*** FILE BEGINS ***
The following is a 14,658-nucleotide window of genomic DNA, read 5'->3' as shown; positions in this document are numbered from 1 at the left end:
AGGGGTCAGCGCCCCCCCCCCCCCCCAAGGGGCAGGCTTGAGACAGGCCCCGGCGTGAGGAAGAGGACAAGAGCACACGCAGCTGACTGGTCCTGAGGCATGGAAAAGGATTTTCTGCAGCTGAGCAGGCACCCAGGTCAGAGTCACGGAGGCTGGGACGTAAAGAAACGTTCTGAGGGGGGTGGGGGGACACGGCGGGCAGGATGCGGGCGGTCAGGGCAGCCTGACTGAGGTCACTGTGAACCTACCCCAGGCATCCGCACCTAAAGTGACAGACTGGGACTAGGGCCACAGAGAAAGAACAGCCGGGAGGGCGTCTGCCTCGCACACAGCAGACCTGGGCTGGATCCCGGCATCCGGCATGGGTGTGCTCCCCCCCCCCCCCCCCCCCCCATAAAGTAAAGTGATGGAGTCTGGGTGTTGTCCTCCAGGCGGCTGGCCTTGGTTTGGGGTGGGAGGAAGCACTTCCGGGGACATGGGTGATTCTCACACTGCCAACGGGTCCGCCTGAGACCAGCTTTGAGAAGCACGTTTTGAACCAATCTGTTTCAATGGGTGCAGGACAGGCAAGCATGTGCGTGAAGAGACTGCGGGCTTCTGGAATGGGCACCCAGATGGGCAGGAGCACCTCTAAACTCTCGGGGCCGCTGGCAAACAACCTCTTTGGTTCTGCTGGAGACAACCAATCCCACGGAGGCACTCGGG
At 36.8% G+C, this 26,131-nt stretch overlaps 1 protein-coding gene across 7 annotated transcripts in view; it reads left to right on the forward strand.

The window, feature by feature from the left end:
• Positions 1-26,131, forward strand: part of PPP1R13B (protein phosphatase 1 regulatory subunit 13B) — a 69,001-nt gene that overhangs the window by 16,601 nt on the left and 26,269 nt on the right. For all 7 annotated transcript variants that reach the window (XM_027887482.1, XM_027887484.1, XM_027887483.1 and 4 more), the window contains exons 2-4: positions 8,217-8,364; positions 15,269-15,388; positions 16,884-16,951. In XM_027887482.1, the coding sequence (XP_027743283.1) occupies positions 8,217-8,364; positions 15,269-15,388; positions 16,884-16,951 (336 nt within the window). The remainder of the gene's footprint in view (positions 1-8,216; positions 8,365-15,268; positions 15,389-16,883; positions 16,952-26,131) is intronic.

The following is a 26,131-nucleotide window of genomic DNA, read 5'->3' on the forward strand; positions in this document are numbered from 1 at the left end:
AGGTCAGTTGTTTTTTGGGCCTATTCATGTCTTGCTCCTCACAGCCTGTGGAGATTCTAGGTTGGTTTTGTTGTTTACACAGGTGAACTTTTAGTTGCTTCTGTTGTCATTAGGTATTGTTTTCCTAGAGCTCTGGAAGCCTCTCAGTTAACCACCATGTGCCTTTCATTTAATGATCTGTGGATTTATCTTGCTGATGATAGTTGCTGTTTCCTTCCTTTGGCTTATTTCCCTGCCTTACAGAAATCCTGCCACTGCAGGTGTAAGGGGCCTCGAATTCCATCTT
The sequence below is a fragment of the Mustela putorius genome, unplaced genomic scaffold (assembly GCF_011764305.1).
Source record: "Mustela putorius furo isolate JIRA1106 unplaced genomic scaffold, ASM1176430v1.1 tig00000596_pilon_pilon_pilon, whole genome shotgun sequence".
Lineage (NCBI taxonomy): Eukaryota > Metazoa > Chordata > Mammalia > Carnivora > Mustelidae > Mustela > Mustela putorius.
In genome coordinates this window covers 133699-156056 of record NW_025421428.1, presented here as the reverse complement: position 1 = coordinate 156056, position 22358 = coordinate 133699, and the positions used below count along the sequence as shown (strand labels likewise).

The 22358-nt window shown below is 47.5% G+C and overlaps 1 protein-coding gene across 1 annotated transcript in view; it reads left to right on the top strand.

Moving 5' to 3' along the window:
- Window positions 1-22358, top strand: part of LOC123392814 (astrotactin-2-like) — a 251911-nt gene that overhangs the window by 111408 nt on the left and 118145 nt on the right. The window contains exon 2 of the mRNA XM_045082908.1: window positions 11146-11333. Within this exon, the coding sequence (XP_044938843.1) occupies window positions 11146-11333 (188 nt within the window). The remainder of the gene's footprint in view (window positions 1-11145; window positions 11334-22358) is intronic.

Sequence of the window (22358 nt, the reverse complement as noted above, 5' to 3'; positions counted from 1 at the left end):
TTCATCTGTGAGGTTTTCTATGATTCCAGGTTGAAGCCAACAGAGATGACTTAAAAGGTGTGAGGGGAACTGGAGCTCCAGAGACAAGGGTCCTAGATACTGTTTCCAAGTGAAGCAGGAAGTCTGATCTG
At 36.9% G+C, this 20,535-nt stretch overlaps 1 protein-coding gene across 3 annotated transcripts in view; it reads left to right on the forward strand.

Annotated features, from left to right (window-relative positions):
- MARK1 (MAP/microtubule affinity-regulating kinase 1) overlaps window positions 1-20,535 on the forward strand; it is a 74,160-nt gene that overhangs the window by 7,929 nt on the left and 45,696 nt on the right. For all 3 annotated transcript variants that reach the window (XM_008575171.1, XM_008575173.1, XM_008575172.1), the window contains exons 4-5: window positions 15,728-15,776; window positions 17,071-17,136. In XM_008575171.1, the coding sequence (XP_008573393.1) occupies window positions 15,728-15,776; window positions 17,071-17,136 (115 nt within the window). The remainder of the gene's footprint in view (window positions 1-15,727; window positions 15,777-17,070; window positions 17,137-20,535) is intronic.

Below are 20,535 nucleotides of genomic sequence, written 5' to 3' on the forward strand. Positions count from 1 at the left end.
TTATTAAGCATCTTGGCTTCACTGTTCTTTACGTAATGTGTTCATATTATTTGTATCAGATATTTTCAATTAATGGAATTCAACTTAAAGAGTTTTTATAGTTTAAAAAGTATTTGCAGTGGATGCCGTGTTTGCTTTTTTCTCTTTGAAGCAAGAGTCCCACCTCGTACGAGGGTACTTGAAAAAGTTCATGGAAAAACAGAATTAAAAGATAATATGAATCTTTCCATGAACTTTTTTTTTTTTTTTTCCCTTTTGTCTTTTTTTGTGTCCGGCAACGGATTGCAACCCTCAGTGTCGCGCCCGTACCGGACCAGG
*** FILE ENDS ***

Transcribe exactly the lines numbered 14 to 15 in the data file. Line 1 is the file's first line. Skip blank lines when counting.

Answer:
- Window positions 1-22358, top strand: part of LOC123392814 (astrotactin-2-like) — a 251911-nt gene that overhangs the window by 111408 nt on the left and 118145 nt on the right. The window contains exon 2 of the mRNA XM_045082908.1: window positions 11146-11333. Within this exon, the coding sequence (XP_044938843.1) occupies window positions 11146-11333 (188 nt within the window). The remainder of the gene's footprint in view (window positions 1-11145; window positions 11334-22358) is intronic.

Sequence of the window (22358 nt, the reverse complement as noted above, 5' to 3'; positions counted from 1 at the left end):